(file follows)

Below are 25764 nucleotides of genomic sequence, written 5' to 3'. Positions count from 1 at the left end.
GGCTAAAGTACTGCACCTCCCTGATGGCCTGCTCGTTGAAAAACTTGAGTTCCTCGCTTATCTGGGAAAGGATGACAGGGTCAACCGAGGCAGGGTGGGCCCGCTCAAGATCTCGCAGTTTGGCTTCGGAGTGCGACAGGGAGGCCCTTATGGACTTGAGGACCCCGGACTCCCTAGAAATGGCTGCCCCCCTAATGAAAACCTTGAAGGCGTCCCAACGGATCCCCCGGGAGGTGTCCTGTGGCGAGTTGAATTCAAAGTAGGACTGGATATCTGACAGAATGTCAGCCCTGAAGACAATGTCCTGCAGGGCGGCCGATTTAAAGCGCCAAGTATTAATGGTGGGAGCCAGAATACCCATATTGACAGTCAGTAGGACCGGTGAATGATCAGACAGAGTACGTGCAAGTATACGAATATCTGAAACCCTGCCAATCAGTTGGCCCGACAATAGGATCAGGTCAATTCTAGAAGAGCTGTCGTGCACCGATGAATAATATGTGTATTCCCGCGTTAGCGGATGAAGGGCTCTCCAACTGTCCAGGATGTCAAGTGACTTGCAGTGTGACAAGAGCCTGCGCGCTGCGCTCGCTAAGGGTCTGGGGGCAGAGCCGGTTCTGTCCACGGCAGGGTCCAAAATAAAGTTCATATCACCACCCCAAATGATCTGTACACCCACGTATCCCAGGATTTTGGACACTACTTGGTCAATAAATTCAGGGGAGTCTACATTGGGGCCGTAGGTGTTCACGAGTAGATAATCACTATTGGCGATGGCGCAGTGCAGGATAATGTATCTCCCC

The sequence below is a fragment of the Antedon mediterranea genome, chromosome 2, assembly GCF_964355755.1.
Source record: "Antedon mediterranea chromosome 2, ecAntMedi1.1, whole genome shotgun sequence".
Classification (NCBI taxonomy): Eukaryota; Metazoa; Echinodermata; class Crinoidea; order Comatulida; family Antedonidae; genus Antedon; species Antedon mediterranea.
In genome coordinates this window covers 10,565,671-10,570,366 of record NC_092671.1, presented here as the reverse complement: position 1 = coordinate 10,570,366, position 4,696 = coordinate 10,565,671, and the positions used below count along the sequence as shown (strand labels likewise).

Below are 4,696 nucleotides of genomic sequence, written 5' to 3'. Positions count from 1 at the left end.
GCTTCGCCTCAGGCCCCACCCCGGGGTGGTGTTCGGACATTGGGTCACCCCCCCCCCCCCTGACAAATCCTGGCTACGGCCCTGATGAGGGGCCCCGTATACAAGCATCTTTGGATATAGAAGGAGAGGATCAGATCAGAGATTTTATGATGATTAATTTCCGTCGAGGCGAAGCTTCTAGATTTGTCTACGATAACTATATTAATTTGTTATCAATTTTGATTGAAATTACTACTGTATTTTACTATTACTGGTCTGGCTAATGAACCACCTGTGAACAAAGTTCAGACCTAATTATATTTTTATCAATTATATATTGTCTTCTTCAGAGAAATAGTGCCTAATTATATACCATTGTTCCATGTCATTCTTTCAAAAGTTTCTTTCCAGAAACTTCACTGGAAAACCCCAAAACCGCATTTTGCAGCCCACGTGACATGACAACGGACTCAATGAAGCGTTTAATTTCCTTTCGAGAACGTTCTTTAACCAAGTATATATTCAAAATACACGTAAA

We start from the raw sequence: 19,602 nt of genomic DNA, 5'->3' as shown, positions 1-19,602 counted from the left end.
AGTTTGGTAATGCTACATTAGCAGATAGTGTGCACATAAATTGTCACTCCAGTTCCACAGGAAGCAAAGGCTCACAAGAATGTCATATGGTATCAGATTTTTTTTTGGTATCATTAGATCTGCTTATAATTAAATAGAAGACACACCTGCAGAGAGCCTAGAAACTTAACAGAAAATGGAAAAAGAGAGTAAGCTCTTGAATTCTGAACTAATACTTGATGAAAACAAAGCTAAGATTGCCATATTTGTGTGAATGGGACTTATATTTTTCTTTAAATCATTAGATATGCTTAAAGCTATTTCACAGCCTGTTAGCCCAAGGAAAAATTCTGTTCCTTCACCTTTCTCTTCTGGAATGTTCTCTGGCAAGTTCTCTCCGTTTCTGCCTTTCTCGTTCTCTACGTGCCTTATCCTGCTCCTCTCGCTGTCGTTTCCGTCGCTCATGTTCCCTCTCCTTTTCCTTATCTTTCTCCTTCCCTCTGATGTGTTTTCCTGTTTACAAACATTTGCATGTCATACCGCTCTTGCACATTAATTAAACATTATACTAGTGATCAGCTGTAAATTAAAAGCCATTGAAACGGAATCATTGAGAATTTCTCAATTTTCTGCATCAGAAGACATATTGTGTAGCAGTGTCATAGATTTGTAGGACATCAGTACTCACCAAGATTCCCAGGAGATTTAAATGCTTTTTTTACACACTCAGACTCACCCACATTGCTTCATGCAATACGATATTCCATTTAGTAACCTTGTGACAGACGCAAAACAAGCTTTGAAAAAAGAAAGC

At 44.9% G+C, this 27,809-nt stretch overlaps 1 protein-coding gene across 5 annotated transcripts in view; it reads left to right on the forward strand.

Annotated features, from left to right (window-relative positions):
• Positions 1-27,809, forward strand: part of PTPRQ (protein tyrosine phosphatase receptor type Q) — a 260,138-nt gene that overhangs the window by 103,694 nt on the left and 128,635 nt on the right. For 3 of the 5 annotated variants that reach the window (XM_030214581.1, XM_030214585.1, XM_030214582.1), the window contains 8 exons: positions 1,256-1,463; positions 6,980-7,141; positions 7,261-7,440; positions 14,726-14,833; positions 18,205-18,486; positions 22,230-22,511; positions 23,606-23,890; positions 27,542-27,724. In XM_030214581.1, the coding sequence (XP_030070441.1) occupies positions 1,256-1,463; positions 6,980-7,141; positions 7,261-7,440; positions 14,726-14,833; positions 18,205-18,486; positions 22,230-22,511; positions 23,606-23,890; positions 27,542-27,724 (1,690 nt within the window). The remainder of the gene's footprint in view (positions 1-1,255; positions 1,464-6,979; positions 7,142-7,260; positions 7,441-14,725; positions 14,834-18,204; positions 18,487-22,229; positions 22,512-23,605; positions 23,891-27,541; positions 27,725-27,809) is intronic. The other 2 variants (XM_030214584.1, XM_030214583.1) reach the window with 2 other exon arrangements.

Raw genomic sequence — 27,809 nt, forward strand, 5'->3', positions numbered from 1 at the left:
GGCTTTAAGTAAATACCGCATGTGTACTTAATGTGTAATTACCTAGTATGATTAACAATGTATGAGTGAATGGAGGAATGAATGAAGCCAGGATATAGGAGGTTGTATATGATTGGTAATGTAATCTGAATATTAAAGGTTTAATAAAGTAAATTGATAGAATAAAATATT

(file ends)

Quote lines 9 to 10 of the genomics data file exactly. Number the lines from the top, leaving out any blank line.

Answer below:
We start from the raw sequence: 19,602 nt of genomic DNA, 5'->3' as shown, positions 1-19,602 counted from the left end.
AGTTTGGTAATGCTACATTAGCAGATAGTGTGCACATAAATTGTCACTCCAGTTCCACAGGAAGCAAAGGCTCACAAGAATGTCATATGGTATCAGATTTTTTTTTGGTATCATTAGATCTGCTTATAATTAAATAGAAGACACACCTGCAGAGAGCCTAGAAACTTAACAGAAAATGGAAAAAGAGAGTAAGCTCTTGAATTCTGAACTAATACTTGATGAAAACAAAGCTAAGATTGCCATATTTGTGTGAATGGGACTTATATTTTTCTTTAAATCATTAGATATGCTTAAAGCTATTTCACAGCCTGTTAGCCCAAGGAAAAATTCTGTTCCTTCACCTTTCTCTTCTGGAATGTTCTCTGGCAAGTTCTCTCCGTTTCTGCCTTTCTCGTTCTCTACGTGCCTTATCCTGCTCCTCTCGCTGTCGTTTCCGTCGCTCATGTTCCCTCTCCTTTTCCTTATCTTTCTCCTTCCCTCTGATGTGTTTTCCTGTTTACAAACATTTGCATGTCATACCGCTCTTGCACATTAATTAAACATTATACTAGTGATCAGCTGTAAATTAAAAGCCATTGAAACGGAATCATTGAGAATTTCTCAATTTTCTGCATCAGAAGACATATTGTGTAGCAGTGTCATAGATTTGTAGGACATCAGTACTCACCAAGATTCCCAGGAGATTTAAATGCTTTTTTTACACACTCAGACTCACCCACATTGCTTCATGCAATACGATATTCCATTTAGTAACCTTGTGACAGACGCAAAACAAGCTTTGAAAAAAGAAAGC